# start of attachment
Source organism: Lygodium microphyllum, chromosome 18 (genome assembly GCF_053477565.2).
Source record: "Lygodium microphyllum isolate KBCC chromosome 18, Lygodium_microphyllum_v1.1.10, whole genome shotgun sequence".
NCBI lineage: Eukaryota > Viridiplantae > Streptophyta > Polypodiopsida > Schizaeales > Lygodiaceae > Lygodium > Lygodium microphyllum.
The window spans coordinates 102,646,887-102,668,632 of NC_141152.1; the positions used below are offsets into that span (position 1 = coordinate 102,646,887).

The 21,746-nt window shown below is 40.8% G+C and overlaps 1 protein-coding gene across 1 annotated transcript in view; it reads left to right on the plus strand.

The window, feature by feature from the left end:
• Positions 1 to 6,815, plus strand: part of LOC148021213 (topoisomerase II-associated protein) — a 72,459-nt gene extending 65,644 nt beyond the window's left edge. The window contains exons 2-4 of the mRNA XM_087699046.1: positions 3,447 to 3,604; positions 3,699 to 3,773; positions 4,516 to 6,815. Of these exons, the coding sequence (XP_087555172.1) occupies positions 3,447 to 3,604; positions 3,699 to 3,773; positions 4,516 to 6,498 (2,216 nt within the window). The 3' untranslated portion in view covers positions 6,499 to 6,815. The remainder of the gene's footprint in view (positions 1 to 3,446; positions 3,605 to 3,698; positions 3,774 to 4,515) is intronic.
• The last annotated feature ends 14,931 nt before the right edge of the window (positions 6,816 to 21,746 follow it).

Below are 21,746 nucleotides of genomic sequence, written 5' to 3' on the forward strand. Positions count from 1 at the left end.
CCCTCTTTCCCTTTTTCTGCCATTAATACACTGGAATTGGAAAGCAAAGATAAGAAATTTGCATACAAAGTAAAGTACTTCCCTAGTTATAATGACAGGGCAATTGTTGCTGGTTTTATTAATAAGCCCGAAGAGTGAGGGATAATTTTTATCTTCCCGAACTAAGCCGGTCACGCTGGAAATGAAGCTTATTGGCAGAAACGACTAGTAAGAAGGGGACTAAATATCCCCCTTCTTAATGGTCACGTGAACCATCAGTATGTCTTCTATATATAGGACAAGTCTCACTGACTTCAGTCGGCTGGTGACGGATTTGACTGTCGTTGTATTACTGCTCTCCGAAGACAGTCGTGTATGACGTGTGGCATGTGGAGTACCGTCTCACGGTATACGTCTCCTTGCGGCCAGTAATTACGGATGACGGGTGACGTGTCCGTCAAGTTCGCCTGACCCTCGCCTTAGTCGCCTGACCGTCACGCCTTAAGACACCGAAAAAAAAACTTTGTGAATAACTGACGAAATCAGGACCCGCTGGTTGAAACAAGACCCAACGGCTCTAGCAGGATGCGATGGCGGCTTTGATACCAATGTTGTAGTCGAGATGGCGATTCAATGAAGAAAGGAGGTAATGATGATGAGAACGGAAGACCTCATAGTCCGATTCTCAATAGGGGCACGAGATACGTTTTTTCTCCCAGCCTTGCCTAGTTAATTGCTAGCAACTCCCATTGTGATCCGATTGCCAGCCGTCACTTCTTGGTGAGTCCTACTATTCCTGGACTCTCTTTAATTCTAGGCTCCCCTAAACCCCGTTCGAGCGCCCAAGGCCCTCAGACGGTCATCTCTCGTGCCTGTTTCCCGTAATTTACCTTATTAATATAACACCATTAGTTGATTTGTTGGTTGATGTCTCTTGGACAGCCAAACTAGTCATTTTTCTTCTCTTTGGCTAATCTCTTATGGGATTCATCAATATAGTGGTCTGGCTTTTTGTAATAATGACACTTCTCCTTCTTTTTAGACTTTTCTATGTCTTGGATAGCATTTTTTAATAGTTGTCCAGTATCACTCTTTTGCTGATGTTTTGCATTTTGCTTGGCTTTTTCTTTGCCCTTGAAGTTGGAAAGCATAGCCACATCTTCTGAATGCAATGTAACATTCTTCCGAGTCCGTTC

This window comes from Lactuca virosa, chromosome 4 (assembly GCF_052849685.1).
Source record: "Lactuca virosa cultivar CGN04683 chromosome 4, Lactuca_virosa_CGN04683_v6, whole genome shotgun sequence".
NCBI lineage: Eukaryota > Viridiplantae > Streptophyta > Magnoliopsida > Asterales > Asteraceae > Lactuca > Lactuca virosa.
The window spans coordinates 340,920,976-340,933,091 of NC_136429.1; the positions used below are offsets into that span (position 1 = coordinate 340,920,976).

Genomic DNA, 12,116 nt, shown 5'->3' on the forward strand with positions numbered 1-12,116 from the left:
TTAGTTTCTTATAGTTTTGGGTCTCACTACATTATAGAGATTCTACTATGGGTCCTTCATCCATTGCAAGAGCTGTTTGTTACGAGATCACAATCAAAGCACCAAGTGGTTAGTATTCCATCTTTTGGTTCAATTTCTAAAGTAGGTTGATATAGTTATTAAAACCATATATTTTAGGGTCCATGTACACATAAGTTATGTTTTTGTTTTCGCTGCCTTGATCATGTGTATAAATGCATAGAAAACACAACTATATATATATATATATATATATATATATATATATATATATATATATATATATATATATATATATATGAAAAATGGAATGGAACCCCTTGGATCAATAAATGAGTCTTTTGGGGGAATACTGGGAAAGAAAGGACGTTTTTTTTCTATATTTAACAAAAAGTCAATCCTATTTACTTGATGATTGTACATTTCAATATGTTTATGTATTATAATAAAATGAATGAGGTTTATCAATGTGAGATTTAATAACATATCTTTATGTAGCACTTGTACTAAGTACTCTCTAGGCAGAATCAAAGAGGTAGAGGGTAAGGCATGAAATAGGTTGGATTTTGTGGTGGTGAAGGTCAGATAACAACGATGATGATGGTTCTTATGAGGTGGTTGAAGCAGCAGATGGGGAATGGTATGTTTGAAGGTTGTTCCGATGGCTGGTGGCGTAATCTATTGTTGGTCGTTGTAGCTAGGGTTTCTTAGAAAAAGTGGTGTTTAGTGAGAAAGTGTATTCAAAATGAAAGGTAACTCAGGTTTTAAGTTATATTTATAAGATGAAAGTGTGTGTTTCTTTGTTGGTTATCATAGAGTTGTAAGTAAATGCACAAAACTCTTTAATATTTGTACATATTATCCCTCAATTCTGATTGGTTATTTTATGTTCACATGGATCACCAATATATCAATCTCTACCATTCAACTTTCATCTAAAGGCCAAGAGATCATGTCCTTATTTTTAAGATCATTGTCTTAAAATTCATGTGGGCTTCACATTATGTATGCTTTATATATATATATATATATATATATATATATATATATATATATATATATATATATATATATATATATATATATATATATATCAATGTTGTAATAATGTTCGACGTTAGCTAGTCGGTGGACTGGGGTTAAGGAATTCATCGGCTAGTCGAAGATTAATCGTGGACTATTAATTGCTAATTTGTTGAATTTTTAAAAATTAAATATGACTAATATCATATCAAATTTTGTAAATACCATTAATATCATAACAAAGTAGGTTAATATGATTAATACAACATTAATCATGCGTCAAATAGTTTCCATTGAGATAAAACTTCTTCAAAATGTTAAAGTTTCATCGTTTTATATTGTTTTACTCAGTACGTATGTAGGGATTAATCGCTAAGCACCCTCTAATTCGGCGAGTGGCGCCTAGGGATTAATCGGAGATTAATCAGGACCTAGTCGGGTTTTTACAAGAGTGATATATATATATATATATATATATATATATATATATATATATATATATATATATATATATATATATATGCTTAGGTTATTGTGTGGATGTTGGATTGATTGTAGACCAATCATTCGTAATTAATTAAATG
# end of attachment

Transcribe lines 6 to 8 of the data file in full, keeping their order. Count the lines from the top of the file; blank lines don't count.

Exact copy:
The window, feature by feature from the left end:
• Positions 1 to 6,815, plus strand: part of LOC148021213 (topoisomerase II-associated protein) — a 72,459-nt gene extending 65,644 nt beyond the window's left edge. The window contains exons 2-4 of the mRNA XM_087699046.1: positions 3,447 to 3,604; positions 3,699 to 3,773; positions 4,516 to 6,815. Of these exons, the coding sequence (XP_087555172.1) occupies positions 3,447 to 3,604; positions 3,699 to 3,773; positions 4,516 to 6,498 (2,216 nt within the window). The 3' untranslated portion in view covers positions 6,499 to 6,815. The remainder of the gene's footprint in view (positions 1 to 3,446; positions 3,605 to 3,698; positions 3,774 to 4,515) is intronic.
• The last annotated feature ends 14,931 nt before the right edge of the window (positions 6,816 to 21,746 follow it).